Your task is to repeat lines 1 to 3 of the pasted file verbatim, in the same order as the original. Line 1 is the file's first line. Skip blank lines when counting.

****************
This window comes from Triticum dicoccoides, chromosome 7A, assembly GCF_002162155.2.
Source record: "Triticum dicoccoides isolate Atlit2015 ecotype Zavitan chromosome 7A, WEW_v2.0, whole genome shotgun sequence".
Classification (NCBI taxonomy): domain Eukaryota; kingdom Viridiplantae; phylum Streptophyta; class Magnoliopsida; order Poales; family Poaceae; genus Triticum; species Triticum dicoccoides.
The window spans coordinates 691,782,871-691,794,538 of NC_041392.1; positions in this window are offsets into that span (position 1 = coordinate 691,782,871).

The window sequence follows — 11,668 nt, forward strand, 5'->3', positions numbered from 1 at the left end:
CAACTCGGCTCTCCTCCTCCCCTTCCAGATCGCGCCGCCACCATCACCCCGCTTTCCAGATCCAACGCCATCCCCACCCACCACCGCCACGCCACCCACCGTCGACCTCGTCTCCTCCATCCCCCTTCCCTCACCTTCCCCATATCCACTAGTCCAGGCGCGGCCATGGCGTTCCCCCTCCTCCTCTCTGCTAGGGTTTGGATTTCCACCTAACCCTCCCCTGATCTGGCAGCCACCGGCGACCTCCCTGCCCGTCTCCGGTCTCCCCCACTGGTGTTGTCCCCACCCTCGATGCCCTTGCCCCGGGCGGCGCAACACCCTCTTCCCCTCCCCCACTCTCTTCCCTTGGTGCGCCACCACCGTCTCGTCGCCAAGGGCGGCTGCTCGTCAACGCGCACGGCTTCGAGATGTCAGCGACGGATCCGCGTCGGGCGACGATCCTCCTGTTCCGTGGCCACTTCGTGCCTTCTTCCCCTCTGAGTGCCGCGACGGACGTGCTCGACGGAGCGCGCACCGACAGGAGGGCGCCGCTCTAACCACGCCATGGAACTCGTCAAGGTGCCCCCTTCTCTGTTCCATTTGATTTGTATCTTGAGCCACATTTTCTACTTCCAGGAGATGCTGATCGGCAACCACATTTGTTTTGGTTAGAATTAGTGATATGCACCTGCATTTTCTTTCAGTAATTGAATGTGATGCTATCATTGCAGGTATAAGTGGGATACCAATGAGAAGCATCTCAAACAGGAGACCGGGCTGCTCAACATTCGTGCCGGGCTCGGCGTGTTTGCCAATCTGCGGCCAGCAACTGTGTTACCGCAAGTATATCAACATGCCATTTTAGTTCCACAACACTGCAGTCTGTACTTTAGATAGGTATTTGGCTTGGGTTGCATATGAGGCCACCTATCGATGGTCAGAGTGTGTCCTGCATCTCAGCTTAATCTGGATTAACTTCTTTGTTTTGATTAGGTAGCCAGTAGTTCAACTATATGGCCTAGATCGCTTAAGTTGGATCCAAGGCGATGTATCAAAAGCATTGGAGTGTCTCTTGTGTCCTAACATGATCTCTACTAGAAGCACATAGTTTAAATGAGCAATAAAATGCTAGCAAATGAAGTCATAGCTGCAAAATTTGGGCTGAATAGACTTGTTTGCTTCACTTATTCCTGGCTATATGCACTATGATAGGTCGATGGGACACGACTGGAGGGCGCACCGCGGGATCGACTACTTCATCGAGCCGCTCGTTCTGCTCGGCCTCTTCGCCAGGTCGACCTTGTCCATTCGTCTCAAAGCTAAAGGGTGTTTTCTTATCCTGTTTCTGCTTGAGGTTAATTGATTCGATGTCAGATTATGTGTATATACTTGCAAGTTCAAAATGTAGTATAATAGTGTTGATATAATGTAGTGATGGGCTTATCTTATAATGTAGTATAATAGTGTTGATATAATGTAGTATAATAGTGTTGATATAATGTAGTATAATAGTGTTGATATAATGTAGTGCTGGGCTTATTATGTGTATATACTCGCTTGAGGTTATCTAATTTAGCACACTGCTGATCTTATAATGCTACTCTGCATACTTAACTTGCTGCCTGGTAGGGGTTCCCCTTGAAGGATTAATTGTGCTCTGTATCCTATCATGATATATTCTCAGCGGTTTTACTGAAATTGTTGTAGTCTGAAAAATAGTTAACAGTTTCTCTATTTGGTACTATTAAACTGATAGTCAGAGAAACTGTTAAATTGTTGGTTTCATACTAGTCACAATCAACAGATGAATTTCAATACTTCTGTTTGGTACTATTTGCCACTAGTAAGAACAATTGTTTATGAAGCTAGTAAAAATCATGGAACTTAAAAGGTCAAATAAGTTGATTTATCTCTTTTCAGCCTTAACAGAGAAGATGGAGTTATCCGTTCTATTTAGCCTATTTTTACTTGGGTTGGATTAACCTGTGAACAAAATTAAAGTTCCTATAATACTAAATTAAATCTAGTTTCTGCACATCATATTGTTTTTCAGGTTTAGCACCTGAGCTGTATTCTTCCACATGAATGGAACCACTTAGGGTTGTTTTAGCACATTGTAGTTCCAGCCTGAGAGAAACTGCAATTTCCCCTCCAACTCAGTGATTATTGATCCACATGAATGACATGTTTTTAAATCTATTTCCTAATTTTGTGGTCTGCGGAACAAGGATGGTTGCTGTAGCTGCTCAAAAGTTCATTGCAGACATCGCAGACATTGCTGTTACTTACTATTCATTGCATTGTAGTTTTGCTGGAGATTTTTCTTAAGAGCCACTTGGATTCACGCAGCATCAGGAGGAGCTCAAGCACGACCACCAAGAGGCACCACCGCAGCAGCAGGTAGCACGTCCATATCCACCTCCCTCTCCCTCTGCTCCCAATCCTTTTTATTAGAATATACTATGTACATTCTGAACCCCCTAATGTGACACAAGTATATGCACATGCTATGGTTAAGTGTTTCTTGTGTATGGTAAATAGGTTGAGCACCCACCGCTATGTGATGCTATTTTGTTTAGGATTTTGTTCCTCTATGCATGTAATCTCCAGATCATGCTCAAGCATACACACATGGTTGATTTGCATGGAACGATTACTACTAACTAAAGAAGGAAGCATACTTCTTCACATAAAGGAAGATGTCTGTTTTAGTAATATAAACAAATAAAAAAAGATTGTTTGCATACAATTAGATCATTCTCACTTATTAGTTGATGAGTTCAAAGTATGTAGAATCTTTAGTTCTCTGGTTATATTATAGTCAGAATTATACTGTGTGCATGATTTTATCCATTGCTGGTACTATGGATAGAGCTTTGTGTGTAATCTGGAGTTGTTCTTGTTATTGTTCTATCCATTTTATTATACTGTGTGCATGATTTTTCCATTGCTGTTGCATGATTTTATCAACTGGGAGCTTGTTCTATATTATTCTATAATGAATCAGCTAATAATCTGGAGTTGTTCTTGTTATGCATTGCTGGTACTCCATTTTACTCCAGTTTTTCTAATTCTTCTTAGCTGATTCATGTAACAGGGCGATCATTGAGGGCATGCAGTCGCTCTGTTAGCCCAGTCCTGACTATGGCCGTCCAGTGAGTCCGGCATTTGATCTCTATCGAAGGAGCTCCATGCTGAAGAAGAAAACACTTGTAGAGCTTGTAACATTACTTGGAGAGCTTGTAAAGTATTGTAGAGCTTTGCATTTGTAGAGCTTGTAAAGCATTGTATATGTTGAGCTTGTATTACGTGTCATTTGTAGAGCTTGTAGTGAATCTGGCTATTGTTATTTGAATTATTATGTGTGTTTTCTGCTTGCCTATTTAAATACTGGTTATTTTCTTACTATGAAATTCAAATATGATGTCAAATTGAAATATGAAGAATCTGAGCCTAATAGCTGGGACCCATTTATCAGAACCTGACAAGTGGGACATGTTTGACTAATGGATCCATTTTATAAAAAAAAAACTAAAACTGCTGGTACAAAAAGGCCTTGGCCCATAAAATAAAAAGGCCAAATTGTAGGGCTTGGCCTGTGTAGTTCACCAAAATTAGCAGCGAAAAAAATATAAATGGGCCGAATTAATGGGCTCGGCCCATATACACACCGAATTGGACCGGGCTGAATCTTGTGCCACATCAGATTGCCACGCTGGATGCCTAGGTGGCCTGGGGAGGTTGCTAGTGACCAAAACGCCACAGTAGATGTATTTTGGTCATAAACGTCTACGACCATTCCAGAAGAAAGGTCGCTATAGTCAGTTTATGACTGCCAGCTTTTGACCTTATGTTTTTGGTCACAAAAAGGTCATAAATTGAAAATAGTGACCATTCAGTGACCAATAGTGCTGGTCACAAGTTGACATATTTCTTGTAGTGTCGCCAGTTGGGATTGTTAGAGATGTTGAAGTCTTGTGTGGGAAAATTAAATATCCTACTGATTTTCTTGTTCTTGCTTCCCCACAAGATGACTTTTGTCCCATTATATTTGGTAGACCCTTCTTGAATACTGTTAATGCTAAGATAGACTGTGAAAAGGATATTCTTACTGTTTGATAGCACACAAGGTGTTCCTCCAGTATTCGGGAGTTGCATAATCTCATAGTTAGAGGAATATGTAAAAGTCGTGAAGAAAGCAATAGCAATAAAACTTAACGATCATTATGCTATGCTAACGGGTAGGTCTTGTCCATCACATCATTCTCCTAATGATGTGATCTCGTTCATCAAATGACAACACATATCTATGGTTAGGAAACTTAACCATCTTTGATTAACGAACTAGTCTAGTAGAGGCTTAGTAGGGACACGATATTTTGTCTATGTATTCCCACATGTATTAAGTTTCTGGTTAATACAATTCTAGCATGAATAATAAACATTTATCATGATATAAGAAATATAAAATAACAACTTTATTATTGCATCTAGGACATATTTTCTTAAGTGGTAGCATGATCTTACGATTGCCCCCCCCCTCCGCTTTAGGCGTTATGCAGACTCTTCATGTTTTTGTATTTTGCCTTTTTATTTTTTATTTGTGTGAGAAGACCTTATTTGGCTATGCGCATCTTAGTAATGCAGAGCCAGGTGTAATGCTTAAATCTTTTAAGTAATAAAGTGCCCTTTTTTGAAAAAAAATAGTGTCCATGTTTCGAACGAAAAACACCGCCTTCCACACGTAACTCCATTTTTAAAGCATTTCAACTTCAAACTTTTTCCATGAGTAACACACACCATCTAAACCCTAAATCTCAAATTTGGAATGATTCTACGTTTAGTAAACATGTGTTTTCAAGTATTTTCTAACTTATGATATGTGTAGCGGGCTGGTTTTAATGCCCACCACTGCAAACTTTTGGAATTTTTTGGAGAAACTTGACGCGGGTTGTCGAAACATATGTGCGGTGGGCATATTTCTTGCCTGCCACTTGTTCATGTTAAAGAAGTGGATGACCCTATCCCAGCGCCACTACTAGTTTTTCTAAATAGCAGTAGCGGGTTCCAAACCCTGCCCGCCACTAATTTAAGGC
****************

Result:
This window comes from Triticum dicoccoides, chromosome 7A, assembly GCF_002162155.2.
Source record: "Triticum dicoccoides isolate Atlit2015 ecotype Zavitan chromosome 7A, WEW_v2.0, whole genome shotgun sequence".
Classification (NCBI taxonomy): domain Eukaryota; kingdom Viridiplantae; phylum Streptophyta; class Magnoliopsida; order Poales; family Poaceae; genus Triticum; species Triticum dicoccoides.